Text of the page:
Not all the pages have been updated. Some were kept for historical interest as examples of how the Pathways site looked at different stages of its evolution. If you're feeling nostalgic, there are four examples displayed on the 'Choose your entry page' (https:---) from 1999, 2008, 2011 and 2012.

(These pages will not display on your mobile, so don't even try.)

This is an on-going process. No doubt, there will be further refinements.

— Next up will be the pages at

(c) Geoffrey Klempner 2018




As some visitors have noticed, the Pathways url no longer takes you to the Pathways to Philosophy home page, but displays two large 'thumbnail' links — side by side on a desktop computer or laptop, or one above the other on a mobile.

The first link goes to the Pathways home page, the second goes to the new Philosophy Pathways Blog.

My idea was very simple: I have been blogging since 1999 with 'Glass House Philosopher' (http:---). But this was always something I did for myself, secondary to the Pathways project. From now on, for all intents and purposes, this blog IS Pathways.

For Pathways students, there will be no change. Pathways units will be downloaded and essays submitted and moderated as before.

What is it that we do? It is time that we let the world know.

For the cover image, I used a black and white photograph taken in 1974 from an Oslo hotel window, from the same roll of Tri-X as the famous 'Pathways Window'. I converted the black and white image to colour with some computer magic.

In the process, I discovered something I somehow missed four decades ago: that the hotel was located slap bang opposite the U.S. Embassy. In the picture, you can clearly see the U.S. flag, as well as multiple radio aerials on the roof.

It is an uncanny feeling, being taken back to a scene that you never even 'saw' even though it was right in front of you. All I noticed at the time — or, at least, remember noticing — were the fluffy white clouds racing across the Northern sky.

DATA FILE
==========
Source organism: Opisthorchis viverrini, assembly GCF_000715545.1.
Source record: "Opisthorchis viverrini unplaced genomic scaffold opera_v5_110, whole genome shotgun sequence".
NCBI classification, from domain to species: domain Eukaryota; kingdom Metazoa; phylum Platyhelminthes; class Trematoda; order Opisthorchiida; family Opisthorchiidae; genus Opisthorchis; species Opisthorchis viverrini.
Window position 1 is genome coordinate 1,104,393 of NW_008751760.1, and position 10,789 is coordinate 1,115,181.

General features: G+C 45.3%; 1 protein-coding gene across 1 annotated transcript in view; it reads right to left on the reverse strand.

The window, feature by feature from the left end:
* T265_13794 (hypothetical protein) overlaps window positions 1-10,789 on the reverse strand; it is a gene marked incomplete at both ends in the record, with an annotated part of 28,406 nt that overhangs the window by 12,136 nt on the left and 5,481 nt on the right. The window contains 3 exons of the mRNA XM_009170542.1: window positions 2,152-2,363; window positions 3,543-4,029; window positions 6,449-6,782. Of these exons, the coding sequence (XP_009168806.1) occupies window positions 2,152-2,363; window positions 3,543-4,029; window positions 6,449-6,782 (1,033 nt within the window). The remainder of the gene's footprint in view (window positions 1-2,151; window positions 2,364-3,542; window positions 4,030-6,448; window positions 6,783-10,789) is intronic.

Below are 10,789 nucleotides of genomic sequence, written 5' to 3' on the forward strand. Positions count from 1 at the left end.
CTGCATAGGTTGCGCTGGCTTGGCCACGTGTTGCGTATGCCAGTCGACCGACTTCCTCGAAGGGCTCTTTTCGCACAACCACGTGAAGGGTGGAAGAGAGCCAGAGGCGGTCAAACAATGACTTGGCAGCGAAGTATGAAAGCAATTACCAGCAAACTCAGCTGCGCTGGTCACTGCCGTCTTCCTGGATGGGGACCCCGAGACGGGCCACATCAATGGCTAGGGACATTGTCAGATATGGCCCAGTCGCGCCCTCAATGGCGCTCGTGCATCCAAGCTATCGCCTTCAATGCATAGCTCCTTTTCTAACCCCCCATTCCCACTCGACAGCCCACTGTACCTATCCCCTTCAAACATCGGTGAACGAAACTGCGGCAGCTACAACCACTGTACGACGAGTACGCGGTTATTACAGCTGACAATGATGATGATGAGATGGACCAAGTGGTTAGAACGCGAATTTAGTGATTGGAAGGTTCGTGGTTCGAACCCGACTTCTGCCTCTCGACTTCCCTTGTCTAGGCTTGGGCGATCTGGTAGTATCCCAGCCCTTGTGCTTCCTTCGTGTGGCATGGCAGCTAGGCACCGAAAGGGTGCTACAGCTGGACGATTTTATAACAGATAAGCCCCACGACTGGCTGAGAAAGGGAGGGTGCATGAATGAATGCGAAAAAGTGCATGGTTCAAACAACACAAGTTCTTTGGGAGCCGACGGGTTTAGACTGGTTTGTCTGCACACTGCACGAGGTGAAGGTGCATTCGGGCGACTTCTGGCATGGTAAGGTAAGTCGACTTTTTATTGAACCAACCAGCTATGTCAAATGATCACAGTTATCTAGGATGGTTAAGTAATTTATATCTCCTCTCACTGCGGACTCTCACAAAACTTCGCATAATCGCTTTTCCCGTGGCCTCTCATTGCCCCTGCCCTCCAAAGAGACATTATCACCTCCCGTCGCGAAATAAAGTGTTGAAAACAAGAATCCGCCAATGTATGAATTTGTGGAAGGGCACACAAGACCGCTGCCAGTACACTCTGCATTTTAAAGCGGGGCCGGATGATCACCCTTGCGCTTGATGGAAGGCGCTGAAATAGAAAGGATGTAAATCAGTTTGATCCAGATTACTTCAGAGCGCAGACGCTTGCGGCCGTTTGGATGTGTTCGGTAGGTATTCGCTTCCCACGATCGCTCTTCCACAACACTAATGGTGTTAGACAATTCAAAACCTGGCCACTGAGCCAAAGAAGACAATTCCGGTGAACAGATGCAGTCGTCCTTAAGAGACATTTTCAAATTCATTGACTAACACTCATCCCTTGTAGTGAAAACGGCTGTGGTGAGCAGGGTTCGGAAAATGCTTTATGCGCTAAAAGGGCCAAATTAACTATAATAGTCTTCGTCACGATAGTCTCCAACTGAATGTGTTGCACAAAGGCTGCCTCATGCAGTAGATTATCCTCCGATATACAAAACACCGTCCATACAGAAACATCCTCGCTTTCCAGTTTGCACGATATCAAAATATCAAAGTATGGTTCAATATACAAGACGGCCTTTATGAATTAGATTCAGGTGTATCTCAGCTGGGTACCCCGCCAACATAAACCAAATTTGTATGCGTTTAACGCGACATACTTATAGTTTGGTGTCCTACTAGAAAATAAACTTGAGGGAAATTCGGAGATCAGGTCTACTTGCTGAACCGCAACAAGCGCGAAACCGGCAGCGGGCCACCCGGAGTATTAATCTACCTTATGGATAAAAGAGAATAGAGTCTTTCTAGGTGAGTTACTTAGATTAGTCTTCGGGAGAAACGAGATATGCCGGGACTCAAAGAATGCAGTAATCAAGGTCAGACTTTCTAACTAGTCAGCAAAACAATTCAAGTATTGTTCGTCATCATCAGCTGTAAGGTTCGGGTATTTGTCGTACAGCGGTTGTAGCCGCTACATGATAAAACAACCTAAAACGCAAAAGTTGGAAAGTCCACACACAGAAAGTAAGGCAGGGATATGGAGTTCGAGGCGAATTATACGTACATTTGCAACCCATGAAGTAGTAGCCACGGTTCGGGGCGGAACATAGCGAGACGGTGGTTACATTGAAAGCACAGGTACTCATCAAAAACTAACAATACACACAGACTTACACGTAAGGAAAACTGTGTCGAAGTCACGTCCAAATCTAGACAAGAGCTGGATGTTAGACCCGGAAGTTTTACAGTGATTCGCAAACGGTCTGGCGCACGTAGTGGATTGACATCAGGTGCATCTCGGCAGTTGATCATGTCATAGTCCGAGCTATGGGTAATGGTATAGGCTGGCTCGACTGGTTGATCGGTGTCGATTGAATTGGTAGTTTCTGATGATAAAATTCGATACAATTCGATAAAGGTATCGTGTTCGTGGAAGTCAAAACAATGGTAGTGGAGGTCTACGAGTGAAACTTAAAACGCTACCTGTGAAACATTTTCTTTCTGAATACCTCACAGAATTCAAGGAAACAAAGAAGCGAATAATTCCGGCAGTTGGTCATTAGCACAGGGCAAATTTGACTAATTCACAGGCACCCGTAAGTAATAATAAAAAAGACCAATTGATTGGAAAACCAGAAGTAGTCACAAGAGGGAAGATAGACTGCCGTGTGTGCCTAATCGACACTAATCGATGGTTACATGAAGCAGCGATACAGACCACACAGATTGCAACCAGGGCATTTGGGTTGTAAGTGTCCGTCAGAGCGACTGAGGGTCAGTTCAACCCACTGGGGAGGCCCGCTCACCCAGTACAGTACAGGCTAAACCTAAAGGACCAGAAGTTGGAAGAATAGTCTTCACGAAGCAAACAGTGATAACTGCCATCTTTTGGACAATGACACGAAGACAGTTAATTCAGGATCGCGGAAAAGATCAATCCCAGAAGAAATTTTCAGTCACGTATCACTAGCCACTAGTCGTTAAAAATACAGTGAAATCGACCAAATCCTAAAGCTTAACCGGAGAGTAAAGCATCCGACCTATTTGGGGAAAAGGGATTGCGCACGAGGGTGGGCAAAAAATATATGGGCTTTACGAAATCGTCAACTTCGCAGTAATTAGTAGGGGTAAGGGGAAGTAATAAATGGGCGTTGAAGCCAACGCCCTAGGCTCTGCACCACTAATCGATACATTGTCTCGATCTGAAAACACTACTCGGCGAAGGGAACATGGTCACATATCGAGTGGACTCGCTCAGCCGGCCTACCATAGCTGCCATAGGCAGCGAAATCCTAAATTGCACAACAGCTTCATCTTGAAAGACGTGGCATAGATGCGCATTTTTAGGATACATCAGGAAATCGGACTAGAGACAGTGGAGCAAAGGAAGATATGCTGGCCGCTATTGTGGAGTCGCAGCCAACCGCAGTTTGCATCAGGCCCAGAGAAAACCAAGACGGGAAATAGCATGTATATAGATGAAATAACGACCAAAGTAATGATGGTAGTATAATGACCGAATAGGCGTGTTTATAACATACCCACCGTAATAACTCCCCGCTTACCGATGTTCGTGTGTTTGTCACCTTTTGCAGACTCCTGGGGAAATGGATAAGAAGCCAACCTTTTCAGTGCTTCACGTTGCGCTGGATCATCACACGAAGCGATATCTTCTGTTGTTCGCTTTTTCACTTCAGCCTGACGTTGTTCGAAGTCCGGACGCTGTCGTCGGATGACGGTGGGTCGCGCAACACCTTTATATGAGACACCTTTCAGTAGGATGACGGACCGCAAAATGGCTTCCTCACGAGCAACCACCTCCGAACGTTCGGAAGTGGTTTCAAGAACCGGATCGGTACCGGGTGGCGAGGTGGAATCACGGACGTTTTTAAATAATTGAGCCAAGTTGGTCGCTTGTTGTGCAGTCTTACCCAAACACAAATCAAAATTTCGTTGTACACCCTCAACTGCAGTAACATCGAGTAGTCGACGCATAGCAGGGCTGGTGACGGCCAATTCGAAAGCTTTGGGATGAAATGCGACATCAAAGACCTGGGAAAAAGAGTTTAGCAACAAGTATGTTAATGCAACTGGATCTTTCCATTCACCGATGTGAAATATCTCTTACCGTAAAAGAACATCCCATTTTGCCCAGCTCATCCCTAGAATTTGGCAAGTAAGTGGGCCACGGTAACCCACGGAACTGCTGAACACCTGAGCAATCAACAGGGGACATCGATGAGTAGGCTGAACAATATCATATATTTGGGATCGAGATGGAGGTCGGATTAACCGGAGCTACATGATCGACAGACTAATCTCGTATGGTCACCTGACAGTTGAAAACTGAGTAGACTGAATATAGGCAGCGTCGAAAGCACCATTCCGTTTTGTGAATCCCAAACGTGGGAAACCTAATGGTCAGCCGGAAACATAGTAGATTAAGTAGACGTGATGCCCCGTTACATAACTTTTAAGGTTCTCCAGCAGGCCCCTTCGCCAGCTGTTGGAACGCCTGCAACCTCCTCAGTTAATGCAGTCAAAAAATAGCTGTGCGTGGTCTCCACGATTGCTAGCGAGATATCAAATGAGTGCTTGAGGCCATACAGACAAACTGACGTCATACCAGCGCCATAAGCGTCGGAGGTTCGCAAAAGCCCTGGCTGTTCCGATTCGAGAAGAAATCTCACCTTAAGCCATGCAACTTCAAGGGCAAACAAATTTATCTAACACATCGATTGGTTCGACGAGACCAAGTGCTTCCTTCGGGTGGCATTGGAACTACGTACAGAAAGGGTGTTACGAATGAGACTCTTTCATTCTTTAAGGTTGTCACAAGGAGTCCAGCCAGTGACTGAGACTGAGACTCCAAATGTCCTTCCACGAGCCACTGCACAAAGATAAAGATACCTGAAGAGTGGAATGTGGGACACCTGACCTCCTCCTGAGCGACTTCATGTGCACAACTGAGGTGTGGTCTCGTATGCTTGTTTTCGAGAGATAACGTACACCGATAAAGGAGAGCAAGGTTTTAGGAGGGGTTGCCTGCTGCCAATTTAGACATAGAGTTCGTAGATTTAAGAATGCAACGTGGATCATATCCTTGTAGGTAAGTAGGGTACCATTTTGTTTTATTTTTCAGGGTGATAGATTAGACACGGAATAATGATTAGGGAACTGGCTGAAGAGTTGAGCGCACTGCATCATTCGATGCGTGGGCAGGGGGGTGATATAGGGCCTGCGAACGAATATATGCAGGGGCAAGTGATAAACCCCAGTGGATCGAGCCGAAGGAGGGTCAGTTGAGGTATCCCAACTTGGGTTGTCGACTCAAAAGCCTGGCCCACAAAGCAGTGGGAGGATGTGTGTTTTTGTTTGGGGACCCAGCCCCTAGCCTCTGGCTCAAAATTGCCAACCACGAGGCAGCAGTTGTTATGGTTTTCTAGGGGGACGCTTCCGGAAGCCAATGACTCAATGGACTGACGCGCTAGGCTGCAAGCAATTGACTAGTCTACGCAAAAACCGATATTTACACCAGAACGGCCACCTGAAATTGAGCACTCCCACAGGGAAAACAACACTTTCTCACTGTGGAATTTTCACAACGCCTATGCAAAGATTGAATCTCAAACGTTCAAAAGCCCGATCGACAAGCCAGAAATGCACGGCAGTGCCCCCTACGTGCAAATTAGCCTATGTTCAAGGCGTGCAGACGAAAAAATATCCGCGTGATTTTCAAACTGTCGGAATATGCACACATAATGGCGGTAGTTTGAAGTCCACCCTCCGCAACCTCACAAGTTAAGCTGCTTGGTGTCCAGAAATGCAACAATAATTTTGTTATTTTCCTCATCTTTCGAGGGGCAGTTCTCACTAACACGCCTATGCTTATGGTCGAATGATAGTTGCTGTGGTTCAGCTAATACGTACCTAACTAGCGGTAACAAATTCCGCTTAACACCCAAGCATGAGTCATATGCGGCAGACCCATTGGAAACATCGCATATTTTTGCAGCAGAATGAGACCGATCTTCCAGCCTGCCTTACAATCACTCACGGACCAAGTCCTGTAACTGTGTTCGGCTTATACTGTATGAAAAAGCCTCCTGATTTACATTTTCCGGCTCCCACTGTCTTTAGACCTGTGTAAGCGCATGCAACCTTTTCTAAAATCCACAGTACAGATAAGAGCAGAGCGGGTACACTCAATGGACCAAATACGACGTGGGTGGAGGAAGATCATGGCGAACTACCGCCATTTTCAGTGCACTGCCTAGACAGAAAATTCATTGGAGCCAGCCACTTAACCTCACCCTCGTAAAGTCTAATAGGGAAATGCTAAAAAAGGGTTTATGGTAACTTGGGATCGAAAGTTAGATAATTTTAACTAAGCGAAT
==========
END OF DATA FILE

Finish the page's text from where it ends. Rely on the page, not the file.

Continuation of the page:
There's a moral to be drawn here. In philosophy, you are constantly going back to look at things again, and each time they look different. You see more, with luck you get to see a little bit further or deeper than you did before.

(c) Geoffrey Klempner 2018




WHEN you have philosophized for all you are worth, when every thought path seems to lead to the same idiotic conundrum, then all that is left is the writing: writing about philosophy, the act of philosophizing, about writing, about 'writing about philosophy', 'writing about writing', etc. etc.
     Reflection is good, reflexivity is a danger and sometimes a curse. Ourobouros — the image of a snake eating its own tail.
     What is writing? A philosophical question.
     Don't say 'words on a page' because that would include shopping lists, dictionaries, court transcripts, etc.
     Writing is just what writers do. For the writer, writing is the normal state, like breathing. In that case, failing to write — the exception rather than the rule — is the thing we have to try to understand.
     There's a scene early on in the 1998 movie 'Croupier' where would-be author Jack Manfred, following the advice of his successful publisher friend, is trying to write a soccer novel. Trying, and failing.
     Jack is attempting to write the unwriteable. That's the point the script writer is making in this witty scene. Jack ponders various possible titles for a novel about the beautiful game with 'lots of sex, big money transfers, etc.' — an idea so preposterously cliched that no author who was not brain dead would even attempt it. But poor Jack is desperate for success, willing to consider any proposal.